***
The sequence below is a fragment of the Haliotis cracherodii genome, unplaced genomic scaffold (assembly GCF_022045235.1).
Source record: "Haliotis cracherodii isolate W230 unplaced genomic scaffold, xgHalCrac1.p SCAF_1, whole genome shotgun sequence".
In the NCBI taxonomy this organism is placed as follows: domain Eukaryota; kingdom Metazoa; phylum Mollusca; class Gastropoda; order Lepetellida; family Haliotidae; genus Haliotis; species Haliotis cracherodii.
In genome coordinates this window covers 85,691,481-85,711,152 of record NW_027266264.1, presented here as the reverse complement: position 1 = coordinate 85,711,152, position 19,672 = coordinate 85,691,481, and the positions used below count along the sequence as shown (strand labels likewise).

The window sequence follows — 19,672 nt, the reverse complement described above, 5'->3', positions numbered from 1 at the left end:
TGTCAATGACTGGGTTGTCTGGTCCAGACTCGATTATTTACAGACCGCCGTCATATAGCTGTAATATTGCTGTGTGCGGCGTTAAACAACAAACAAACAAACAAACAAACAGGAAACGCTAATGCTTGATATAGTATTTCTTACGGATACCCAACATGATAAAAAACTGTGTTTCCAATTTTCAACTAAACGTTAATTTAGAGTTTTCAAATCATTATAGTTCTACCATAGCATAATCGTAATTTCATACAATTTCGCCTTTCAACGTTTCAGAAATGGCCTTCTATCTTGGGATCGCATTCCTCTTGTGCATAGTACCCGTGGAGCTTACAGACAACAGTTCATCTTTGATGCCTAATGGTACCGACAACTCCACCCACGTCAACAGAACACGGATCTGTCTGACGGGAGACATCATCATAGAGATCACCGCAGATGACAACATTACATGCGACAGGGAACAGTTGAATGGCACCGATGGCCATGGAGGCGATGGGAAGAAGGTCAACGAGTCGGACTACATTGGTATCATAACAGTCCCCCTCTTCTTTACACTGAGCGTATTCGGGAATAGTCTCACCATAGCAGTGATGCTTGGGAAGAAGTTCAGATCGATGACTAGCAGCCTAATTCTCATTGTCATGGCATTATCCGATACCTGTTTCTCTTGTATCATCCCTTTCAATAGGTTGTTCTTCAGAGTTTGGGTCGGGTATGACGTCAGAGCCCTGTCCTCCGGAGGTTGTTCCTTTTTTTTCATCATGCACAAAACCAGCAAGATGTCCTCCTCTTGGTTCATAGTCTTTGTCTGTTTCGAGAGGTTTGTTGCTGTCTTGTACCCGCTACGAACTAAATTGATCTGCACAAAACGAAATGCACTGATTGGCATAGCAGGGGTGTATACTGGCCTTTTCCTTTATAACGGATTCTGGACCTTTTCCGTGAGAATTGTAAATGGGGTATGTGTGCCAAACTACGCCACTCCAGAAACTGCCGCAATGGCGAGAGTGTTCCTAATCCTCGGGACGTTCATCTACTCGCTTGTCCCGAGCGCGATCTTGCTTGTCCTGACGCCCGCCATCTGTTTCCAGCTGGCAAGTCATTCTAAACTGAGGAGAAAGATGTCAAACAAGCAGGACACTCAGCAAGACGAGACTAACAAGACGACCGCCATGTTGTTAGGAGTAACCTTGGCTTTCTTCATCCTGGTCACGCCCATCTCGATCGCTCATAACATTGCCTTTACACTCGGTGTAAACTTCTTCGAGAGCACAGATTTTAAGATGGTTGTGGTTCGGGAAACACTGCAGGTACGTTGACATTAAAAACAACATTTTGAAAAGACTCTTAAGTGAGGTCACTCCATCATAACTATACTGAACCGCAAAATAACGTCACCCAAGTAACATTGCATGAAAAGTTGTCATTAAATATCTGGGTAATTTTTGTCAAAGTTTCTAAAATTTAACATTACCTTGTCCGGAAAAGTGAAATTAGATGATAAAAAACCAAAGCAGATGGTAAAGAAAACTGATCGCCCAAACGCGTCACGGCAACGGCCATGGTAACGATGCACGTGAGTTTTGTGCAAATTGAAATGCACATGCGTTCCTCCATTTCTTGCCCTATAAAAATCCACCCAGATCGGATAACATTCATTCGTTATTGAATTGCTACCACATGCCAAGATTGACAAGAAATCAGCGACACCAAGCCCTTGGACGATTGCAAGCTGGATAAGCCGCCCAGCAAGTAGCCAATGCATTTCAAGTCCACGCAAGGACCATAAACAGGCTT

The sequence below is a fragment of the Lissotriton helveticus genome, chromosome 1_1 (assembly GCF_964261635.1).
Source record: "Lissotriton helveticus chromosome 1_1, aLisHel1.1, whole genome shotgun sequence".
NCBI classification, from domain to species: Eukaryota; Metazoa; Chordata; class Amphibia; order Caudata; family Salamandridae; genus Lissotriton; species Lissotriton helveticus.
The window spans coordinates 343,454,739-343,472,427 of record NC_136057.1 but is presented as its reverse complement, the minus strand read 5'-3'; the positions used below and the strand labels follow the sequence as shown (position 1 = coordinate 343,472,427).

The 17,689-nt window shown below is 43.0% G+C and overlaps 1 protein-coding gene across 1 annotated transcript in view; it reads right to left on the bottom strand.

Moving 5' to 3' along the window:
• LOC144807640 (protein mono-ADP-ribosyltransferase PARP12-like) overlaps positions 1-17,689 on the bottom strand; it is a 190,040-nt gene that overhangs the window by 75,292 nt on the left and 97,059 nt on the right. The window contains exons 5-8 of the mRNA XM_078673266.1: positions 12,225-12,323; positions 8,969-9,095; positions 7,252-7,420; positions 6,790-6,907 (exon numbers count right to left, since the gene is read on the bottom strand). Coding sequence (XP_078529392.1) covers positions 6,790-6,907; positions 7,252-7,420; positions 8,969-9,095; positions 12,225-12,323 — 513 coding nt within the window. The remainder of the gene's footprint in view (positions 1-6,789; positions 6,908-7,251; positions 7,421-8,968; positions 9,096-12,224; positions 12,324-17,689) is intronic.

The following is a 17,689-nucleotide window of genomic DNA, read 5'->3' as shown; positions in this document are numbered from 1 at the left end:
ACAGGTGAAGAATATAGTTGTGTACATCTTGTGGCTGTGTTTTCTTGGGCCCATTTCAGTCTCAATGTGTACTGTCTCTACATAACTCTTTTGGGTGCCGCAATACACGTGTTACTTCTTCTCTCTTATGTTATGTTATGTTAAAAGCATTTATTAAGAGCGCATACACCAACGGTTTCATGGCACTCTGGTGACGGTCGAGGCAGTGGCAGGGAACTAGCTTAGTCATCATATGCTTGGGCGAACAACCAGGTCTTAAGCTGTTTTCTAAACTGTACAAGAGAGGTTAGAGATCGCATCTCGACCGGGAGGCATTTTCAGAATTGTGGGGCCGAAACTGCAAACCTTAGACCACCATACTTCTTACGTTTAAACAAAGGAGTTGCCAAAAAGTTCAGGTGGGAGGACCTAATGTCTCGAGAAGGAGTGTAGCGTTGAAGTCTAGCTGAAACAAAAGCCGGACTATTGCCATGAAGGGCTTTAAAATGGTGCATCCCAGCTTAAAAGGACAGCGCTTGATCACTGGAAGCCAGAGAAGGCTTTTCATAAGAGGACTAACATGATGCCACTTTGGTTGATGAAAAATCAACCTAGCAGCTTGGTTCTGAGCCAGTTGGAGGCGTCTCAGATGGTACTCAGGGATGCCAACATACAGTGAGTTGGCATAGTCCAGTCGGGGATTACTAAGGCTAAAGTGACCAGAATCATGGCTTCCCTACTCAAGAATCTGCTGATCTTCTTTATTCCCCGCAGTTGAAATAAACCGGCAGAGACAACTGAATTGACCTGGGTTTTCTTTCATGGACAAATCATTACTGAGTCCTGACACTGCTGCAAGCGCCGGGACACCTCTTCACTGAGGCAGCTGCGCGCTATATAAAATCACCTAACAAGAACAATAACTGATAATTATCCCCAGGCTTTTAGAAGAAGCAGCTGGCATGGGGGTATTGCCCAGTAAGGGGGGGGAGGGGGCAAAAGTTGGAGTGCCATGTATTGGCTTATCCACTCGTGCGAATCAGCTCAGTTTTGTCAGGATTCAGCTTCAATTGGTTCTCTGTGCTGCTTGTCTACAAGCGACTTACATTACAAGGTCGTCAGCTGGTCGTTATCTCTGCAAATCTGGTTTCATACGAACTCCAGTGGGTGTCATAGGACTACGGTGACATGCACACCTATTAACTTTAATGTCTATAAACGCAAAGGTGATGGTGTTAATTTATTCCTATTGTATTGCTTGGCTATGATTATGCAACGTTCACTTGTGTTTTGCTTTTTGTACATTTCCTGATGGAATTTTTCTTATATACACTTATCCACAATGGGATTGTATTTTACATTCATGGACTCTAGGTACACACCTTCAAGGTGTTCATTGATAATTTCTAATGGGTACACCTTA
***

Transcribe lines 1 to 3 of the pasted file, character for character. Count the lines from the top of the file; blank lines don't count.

The sequence below is a fragment of the Haliotis cracherodii genome, unplaced genomic scaffold (assembly GCF_022045235.1).
Source record: "Haliotis cracherodii isolate W230 unplaced genomic scaffold, xgHalCrac1.p SCAF_1, whole genome shotgun sequence".
In the NCBI taxonomy this organism is placed as follows: domain Eukaryota; kingdom Metazoa; phylum Mollusca; class Gastropoda; order Lepetellida; family Haliotidae; genus Haliotis; species Haliotis cracherodii.